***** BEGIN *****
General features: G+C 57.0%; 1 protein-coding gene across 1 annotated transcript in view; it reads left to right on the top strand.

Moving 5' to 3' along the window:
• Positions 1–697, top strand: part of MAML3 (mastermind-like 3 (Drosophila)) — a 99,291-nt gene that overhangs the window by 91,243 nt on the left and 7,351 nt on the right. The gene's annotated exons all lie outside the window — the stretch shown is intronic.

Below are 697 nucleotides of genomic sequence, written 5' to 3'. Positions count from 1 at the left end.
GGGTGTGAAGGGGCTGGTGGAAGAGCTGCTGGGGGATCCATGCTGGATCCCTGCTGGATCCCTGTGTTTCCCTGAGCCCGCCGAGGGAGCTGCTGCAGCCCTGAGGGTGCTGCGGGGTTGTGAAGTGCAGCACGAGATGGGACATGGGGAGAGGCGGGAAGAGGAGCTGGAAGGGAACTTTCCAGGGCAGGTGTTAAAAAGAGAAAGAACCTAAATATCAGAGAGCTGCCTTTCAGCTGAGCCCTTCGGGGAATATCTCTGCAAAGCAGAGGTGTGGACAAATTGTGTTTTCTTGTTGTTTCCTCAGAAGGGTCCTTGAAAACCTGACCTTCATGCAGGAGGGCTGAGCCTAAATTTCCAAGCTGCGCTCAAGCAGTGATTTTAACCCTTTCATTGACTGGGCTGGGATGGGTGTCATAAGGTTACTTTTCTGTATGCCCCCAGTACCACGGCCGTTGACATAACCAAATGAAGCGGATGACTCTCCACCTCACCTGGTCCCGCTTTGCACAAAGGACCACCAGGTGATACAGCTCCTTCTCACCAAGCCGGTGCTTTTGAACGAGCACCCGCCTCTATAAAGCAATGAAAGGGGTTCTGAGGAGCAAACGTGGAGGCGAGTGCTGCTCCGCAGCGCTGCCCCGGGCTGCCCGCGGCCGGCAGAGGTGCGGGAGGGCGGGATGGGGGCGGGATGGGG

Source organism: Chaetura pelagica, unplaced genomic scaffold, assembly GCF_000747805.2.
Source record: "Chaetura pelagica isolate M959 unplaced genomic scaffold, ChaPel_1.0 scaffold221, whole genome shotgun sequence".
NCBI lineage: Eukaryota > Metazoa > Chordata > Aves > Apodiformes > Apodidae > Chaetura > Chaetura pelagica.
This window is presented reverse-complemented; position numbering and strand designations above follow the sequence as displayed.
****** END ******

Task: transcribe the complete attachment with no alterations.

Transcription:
General features: G+C 57.0%; 1 protein-coding gene across 1 annotated transcript in view; it reads left to right on the top strand.

Moving 5' to 3' along the window:
• Positions 1–697, top strand: part of MAML3 (mastermind-like 3 (Drosophila)) — a 99,291-nt gene that overhangs the window by 91,243 nt on the left and 7,351 nt on the right. The gene's annotated exons all lie outside the window — the stretch shown is intronic.

Below are 697 nucleotides of genomic sequence, written 5' to 3'. Positions count from 1 at the left end.
GGGTGTGAAGGGGCTGGTGGAAGAGCTGCTGGGGGATCCATGCTGGATCCCTGCTGGATCCCTGTGTTTCCCTGAGCCCGCCGAGGGAGCTGCTGCAGCCCTGAGGGTGCTGCGGGGTTGTGAAGTGCAGCACGAGATGGGACATGGGGAGAGGCGGGAAGAGGAGCTGGAAGGGAACTTTCCAGGGCAGGTGTTAAAAAGAGAAAGAACCTAAATATCAGAGAGCTGCCTTTCAGCTGAGCCCTTCGGGGAATATCTCTGCAAAGCAGAGGTGTGGACAAATTGTGTTTTCTTGTTGTTTCCTCAGAAGGGTCCTTGAAAACCTGACCTTCATGCAGGAGGGCTGAGCCTAAATTTCCAAGCTGCGCTCAAGCAGTGATTTTAACCCTTTCATTGACTGGGCTGGGATGGGTGTCATAAGGTTACTTTTCTGTATGCCCCCAGTACCACGGCCGTTGACATAACCAAATGAAGCGGATGACTCTCCACCTCACCTGGTCCCGCTTTGCACAAAGGACCACCAGGTGATACAGCTCCTTCTCACCAAGCCGGTGCTTTTGAACGAGCACCCGCCTCTATAAAGCAATGAAAGGGGTTCTGAGGAGCAAACGTGGAGGCGAGTGCTGCTCCGCAGCGCTGCCCCGGGCTGCCCGCGGCCGGCAGAGGTGCGGGAGGGCGGGATGGGGGCGGGATGGGG

Source organism: Chaetura pelagica, unplaced genomic scaffold, assembly GCF_000747805.2.
Source record: "Chaetura pelagica isolate M959 unplaced genomic scaffold, ChaPel_1.0 scaffold221, whole genome shotgun sequence".
NCBI lineage: Eukaryota > Metazoa > Chordata > Aves > Apodiformes > Apodidae > Chaetura > Chaetura pelagica.
This window is presented reverse-complemented; position numbering and strand designations above follow the sequence as displayed.